Andrew Smith, 41, has been charged with supplying Class A drugs in relation to the death and has been remanded in custody following an appearance in court.

“There’s always a concern when you’ve had a few too many that you will be susceptible to other people,” said Mr Coker, who said he was an alcoholic but did not take drugs.

There is help for homeless people in Burton, with the YMCA offering a Reconnect service for a couple of hours a day, support available at the Salvation Army, and a number of soup kitchens, but both Mr Coker and Mr Neciaj said their situation was made worse by the response of other people.

Mr Neciaj said he had been moved on several times when he was sleeping at the rugby club, and police had run him out of an old building he was squatting in.

He said: “A lot of people are nice people, but I am on my own; there is nobody to help me. The police said they could not help me, and I have to keep moving around.”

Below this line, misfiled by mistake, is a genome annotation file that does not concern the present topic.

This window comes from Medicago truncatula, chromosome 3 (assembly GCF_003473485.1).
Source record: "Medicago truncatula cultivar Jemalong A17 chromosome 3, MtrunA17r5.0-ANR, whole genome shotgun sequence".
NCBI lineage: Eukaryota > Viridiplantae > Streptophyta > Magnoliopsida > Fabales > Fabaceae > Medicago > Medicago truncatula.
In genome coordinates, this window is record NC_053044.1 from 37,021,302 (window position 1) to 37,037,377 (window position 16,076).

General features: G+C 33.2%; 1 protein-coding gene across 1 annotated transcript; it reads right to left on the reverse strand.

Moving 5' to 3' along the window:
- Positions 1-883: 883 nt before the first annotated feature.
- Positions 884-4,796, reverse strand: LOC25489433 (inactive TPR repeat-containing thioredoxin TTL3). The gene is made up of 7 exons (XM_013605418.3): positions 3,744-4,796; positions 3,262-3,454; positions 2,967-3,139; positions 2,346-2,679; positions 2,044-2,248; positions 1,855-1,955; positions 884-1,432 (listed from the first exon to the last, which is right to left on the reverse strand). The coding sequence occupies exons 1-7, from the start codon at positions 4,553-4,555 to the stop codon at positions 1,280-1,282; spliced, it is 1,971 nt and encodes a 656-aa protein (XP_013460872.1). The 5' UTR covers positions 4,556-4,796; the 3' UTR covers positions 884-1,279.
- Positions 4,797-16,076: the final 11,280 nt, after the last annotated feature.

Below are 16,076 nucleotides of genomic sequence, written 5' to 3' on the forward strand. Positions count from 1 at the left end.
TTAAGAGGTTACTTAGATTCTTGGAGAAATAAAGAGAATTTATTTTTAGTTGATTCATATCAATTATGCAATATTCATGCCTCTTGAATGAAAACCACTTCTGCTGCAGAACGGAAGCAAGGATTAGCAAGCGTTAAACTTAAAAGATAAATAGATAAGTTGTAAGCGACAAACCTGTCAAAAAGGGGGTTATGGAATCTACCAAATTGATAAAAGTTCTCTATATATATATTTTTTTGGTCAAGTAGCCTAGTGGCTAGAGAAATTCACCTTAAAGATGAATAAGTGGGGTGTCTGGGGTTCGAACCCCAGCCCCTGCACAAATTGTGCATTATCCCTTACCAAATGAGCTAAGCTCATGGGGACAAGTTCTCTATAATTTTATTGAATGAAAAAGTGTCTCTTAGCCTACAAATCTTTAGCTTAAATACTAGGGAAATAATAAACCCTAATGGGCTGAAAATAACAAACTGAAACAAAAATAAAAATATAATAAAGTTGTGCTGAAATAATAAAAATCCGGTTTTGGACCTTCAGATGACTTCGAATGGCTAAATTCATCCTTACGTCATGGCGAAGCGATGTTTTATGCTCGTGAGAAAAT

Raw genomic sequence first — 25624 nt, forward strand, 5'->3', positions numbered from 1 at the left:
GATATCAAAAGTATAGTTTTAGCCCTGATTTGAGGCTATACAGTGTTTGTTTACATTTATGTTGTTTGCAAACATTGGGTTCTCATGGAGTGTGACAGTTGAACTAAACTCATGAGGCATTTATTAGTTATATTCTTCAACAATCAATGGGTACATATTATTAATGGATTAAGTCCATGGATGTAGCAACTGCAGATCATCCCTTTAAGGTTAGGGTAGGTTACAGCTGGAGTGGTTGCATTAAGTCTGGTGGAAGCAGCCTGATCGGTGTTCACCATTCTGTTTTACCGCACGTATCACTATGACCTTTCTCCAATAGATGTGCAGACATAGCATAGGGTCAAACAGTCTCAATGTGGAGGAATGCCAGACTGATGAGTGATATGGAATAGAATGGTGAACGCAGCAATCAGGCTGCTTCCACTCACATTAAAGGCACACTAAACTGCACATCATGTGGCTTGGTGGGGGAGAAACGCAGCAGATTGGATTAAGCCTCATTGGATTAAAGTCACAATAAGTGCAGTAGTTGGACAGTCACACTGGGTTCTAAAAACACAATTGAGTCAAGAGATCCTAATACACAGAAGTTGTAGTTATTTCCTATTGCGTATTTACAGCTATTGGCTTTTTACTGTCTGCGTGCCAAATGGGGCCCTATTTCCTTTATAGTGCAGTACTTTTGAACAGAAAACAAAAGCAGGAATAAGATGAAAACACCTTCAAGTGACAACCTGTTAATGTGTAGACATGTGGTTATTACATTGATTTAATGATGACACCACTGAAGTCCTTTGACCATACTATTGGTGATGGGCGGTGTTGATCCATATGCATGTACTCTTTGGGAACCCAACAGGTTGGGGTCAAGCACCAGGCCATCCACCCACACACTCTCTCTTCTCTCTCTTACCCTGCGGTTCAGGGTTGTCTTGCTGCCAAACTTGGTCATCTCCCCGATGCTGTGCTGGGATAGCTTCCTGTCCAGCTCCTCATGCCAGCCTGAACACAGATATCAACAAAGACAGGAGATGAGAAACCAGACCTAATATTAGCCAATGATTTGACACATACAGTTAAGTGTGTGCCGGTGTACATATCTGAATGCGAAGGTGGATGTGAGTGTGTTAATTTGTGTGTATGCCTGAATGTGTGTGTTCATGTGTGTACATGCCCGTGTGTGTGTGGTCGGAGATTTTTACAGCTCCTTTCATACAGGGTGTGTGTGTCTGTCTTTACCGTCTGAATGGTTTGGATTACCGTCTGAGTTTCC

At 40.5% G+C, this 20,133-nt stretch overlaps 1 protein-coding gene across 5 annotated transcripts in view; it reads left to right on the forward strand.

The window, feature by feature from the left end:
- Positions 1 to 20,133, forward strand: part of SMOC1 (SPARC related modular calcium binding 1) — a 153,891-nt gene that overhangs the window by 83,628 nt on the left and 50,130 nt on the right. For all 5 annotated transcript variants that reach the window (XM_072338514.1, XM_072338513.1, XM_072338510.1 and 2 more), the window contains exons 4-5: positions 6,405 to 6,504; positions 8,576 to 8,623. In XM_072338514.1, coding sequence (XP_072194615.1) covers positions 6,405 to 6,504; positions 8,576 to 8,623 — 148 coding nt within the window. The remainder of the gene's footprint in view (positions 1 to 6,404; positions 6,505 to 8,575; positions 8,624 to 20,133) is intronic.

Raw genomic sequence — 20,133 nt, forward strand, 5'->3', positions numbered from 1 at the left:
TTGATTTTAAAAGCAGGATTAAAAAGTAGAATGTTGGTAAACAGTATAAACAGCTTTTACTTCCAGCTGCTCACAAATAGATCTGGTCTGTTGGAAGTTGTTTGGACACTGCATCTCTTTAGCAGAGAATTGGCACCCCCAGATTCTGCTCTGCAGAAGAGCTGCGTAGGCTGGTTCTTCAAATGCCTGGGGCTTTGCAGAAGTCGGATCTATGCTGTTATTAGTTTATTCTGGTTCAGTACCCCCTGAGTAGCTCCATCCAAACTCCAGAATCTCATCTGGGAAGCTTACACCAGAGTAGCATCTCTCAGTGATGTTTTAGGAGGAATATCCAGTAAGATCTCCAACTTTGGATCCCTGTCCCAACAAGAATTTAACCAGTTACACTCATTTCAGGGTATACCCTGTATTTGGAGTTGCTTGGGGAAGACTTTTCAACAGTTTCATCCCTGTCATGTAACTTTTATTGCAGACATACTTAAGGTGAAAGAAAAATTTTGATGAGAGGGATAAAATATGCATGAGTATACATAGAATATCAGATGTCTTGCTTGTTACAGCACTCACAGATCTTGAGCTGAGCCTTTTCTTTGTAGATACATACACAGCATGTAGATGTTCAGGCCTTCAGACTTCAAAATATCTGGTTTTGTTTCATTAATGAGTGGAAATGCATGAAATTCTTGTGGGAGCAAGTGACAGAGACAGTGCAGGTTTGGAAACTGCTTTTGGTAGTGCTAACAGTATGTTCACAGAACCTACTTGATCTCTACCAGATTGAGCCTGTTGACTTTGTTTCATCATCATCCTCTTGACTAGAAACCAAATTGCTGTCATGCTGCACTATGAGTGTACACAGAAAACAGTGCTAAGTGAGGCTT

Other changes, such as the overnight closure of toilets in the Market Place and the foyer at a town centre bank, which was a popular sleeping spot, have pushed homeless people further onto the edges of society, leading many into antisocial behaviour and to an increasingly negative response from members of the public.

Mr Coker blamed those who abused these facilities, leaving needles on the ground and sleeping in the disabled toilet, adding that he thought they gave homeless people a bad name

“It makes it even more difficult,” he said. “It’s crazy.”

And with economic issues continuing to bite, it seems there is little chance of the situation improving in the Burton area.

The number of people accessing help from soup kitchens is rising, and the amount of food parcels handed out by organisations in the town is at an all-time high.

But there are people trying to help, and it is clear that both Peter and Andrej are grateful for that.